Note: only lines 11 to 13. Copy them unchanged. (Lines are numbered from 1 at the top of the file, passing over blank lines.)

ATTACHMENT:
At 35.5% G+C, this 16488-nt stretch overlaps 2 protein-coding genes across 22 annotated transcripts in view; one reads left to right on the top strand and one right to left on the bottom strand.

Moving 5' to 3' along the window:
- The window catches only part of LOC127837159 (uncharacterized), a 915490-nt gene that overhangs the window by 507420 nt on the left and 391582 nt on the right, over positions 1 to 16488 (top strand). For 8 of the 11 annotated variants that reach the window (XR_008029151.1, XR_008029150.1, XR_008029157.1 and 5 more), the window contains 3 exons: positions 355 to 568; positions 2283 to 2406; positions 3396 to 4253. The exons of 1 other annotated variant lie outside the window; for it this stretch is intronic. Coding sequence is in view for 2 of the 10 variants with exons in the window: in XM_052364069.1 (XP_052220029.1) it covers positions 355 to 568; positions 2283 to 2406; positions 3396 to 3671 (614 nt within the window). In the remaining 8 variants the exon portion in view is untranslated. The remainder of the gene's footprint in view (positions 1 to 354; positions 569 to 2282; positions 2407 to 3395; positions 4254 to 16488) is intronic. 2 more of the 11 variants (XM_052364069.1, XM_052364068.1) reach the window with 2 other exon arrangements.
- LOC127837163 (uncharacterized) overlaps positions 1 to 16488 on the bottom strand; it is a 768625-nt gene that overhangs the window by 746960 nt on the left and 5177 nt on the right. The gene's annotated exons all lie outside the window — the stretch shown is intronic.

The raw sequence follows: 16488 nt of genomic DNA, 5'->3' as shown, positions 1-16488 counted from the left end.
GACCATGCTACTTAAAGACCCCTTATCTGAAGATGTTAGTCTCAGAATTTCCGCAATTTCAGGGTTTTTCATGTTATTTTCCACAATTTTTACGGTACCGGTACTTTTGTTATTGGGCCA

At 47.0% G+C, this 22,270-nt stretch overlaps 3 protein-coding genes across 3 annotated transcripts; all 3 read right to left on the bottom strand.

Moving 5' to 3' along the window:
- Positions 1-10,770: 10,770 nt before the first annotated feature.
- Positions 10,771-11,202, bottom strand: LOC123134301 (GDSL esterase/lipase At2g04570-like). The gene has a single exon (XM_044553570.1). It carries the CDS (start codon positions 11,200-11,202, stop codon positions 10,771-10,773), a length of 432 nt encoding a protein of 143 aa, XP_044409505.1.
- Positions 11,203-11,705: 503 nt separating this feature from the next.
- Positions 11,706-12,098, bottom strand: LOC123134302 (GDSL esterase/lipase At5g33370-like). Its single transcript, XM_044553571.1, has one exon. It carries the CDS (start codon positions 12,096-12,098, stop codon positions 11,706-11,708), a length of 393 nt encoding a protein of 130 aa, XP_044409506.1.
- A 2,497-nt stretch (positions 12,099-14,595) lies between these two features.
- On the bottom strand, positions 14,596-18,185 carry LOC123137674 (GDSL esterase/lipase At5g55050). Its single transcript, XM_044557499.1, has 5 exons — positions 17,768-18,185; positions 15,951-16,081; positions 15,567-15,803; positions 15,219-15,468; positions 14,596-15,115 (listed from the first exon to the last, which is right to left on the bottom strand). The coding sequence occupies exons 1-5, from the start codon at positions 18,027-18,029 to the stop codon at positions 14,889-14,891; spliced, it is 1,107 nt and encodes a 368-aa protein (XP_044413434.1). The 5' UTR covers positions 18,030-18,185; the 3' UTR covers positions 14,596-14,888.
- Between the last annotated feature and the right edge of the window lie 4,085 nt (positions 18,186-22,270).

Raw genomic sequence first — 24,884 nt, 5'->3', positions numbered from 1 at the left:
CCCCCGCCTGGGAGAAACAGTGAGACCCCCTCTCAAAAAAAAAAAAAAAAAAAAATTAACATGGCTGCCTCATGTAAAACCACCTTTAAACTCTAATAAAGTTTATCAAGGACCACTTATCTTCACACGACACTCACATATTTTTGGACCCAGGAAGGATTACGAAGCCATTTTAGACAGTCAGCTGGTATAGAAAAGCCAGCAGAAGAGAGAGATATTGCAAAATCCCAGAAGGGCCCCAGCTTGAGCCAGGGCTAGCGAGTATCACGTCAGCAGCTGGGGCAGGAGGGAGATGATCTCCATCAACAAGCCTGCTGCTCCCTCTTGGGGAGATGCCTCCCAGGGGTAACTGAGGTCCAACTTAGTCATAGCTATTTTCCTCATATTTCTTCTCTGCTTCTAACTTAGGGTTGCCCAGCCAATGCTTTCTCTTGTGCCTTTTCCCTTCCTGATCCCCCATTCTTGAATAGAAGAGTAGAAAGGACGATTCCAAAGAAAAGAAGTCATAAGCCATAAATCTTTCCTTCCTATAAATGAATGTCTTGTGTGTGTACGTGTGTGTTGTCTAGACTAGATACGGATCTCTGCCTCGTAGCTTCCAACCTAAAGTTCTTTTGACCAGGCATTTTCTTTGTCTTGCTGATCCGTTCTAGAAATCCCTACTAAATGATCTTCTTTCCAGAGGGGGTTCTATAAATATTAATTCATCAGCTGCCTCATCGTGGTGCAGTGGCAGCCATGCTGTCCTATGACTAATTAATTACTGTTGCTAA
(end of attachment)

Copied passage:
- Positions 11,203-11,705: 503 nt separating this feature from the next.
- Positions 11,706-12,098, bottom strand: LOC123134302 (GDSL esterase/lipase At5g33370-like). Its single transcript, XM_044553571.1, has one exon. It carries the CDS (start codon positions 12,096-12,098, stop codon positions 11,706-11,708), a length of 393 nt encoding a protein of 130 aa, XP_044409506.1.
- A 2,497-nt stretch (positions 12,099-14,595) lies between these two features.